• I made this comment when McChrystal first went public with it position on the war. That Obama would interpret that as McChrystal trying to force his hand. And Obama being a control freak, won’t be told what to do.

    The result is that Obama may believe more troops are the correct thing, but he’ll refuse to do it out of spite. At least long enough to make it appear it wasn’t at McChrystal’s urging.

    I appreciate what McChrystal was trying to do, but I don’t think he took into account that the Media wasn’t going to press Obama on McChrystal’s advice despite the past mantra of ‘not listening to the generals’. I also believe the didn’t take into account Obama’s ego overriding what is best for the war effort.

  • smart diplomacy. That peace prize sure does the trick.

  • I just, for the life of me, cannot understand why anyone – either a friend or an enemy of the United States – would think us to have become a weak country. After all, our fine, wonderful, upstanding President has just won the Nobel Peace Prize, mainly because of all of the wonderful work he has done to bring diplomacy back to the world after eight years of George W. Bush. And all in just nine short months in office.

    For instance, our shiny happy President got the Olympics awarded to Chicago after he thrilled the IOC Committee! Er, okay, no Olympics…but, he did bring peace to the Middle East when he brokered that landmark peace deal between Israel and the Palestinians…

    Uh, wait. Sorry. No peace deal was done between Israel and the Palestinians.

    Yeah, but our President did end the threat of North Korea, and they stopped firing missiles into the ocean, right?

    What? No deal to end the North Korea threat? And they launched missiles today?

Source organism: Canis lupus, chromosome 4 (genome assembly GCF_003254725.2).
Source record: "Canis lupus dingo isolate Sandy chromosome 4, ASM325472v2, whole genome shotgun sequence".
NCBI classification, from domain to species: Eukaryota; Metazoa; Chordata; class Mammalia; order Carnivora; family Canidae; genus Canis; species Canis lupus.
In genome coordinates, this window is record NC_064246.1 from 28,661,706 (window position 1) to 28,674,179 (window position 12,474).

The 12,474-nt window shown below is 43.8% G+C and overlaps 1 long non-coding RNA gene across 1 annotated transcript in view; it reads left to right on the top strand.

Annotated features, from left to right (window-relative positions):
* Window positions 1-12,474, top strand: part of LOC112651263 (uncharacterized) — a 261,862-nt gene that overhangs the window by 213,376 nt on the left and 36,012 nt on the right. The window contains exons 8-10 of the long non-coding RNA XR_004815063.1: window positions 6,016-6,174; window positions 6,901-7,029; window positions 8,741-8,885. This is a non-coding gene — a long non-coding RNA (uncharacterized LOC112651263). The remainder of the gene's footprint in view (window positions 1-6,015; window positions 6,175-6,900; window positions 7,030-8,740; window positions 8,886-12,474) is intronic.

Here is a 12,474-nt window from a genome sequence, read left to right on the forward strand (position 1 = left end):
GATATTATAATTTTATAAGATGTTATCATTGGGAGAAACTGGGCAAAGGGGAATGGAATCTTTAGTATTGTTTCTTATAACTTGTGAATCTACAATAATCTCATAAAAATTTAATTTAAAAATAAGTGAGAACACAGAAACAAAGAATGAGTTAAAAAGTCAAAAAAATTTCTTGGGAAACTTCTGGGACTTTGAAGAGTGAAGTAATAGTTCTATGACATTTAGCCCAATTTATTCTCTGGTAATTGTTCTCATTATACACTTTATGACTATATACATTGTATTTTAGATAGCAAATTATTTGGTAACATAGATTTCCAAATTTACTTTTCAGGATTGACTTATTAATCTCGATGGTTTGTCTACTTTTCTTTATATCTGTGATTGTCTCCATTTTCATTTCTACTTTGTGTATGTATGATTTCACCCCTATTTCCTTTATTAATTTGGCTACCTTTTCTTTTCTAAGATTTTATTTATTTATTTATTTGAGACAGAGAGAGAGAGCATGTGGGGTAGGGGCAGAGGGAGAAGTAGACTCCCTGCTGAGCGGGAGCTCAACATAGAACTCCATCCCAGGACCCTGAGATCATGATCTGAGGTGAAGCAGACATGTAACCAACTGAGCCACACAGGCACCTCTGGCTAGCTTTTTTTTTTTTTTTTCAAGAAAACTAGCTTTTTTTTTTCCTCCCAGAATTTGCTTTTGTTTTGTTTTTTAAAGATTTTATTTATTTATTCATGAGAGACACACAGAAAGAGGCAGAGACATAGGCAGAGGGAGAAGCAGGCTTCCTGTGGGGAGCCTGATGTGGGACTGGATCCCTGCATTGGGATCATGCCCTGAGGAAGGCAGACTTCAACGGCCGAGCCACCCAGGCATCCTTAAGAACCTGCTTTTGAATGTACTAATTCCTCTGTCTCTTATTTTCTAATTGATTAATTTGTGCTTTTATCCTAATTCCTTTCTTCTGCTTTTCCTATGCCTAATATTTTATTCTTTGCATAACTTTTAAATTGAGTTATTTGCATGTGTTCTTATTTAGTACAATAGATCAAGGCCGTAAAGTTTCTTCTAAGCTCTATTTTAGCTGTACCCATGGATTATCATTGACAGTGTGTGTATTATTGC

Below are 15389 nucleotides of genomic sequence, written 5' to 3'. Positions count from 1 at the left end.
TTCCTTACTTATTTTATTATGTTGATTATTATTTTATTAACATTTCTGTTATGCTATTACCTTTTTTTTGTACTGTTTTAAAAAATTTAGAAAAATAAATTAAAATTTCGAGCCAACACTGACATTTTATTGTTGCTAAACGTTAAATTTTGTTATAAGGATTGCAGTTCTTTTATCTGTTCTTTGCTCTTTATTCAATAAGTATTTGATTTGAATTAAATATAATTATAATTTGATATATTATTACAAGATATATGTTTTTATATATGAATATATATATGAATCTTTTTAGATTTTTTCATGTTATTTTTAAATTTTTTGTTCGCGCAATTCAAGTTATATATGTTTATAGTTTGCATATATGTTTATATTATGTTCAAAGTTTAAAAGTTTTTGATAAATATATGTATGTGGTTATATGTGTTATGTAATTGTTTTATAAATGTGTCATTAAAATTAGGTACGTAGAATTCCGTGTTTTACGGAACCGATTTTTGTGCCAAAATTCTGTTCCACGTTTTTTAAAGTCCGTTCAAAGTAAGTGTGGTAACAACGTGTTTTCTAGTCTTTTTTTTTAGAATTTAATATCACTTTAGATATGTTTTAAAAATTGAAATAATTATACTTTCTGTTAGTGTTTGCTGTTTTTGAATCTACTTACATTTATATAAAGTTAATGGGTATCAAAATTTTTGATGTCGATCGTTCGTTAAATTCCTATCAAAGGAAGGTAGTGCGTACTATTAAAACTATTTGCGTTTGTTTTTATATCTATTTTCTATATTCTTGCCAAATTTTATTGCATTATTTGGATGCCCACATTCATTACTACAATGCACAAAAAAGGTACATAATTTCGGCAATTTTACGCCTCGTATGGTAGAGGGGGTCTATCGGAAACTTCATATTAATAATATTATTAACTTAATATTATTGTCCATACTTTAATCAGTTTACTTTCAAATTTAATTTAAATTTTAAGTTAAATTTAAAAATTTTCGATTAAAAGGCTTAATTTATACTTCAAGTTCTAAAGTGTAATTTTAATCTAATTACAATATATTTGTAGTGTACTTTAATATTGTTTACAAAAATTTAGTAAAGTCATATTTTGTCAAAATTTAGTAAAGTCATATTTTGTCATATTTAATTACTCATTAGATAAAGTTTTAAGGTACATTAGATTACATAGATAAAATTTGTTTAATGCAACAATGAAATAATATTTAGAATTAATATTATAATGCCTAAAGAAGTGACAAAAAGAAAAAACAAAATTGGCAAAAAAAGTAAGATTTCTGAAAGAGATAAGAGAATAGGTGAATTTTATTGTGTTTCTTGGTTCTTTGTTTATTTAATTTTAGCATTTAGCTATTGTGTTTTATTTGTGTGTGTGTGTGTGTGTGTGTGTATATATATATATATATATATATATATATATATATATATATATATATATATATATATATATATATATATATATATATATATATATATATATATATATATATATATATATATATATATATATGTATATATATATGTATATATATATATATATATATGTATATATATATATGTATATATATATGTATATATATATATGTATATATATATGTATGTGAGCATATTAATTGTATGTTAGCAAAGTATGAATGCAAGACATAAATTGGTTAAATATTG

Whoa. Hey – what about ending Iran’s threat to build a nuclear weapon, all without any sanctions? What? No deal with Iran? No sanctions?

    Okay, but maybe scrapping the missile deal in eastern Europe will get Russia to agree to sanctions on Iran, right?

    Hold on…no Russian agreement to agree to sanctions?

    Didn’t Obama end the problems with Cuba, and Venezuela? And he brought al-Qa’ida to justice? And he ended the war in Afghanistan? He brought the troops home from Iraq? Right? Tell me I am right, okay?

    What? He has done none of these things?


  • “Geir Lundestad, secretary of the secretive committee that awards the prize, outlines for The Associated Press some of the most common misunderstandings:…
    Myth: The prize is awarded to recognize efforts for peace, human rights and democracy only after they have proven successful.
    More often, the prize is awarded to encourage those who receive it to see the effort through, sometimes at critical moments.”

    Apparently the only criteria for the Nobel Peace Prize is to fool people into thinking your working for peace, even if you have no evidence to back up your claim. This explains Arafat and Gore as well.

  • James,

    Some “allies” of the US (or portions of their population) simply delight in seeing us knocked down a peg or two. They are not thinking through the consequences.

  • Troops? We doan need no estinkin troops! We got Soft Power!

  • Obama should just fire all of his advisers/czars and consult a quarter when a decision has to be made. It would drastically improve his chances of making the right decision and save a few tax payer dollars in the process.

    • But then he would have to figure out how better to redistribute the tax wealth of this country if he doesn’t have an entourage of czars that he has to pay.

  • So we are still lost. will we ever learn from history?

  • Maybe TOTUS is just sucking them in so we can surge on them and kill more of them. That’d really sting, sucked into the killing zone in Iraq, then in Afghanistan.

    I realize I’m more likely to win the lottery, but a guy can dream, and even blind squirrels get the occasional acorn. No pun intended.